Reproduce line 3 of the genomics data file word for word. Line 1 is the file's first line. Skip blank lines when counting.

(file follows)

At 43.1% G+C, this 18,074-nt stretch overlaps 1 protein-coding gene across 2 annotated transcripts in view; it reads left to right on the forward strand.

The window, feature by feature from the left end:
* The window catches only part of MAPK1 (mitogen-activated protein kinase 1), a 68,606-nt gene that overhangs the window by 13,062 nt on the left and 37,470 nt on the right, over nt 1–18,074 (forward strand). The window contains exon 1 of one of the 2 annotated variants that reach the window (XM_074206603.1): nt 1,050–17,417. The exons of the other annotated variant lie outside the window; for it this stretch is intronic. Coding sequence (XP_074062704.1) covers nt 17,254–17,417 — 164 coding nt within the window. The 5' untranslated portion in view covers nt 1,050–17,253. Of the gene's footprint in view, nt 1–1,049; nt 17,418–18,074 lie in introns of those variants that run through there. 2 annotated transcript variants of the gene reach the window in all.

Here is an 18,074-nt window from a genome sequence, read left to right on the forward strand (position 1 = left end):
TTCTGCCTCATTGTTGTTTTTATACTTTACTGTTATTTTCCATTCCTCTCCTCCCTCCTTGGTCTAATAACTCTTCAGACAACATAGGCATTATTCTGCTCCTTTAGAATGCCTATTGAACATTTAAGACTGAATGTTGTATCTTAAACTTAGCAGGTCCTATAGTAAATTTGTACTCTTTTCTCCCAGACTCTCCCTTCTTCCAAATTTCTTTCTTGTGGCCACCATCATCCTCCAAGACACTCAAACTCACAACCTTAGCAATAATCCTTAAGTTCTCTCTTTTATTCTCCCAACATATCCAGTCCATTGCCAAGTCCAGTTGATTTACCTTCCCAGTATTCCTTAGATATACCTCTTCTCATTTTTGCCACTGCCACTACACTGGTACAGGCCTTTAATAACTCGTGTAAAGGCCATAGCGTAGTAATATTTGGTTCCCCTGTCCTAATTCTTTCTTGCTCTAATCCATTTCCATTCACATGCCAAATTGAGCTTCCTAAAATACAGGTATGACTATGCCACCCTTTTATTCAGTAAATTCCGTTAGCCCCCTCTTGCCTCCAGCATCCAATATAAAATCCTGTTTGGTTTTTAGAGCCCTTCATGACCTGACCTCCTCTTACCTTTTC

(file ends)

* The window catches only part of MAPK1 (mitogen-activated protein kinase 1), a 68,606-nt gene that overhangs the window by 13,062 nt on the left and 37,470 nt on the right, over nt 1–18,074 (forward strand). The window contains exon 1 of one of the 2 annotated variants that reach the window (XM_074206603.1): nt 1,050–17,417. The exons of the other annotated variant lie outside the window; for it this stretch is intronic. Coding sequence (XP_074062704.1) covers nt 17,254–17,417 — 164 coding nt within the window. The 5' untranslated portion in view covers nt 1,050–17,253. Of the gene's footprint in view, nt 1–1,049; nt 17,418–18,074 lie in introns of those variants that run through there. 2 annotated transcript variants of the gene reach the window in all.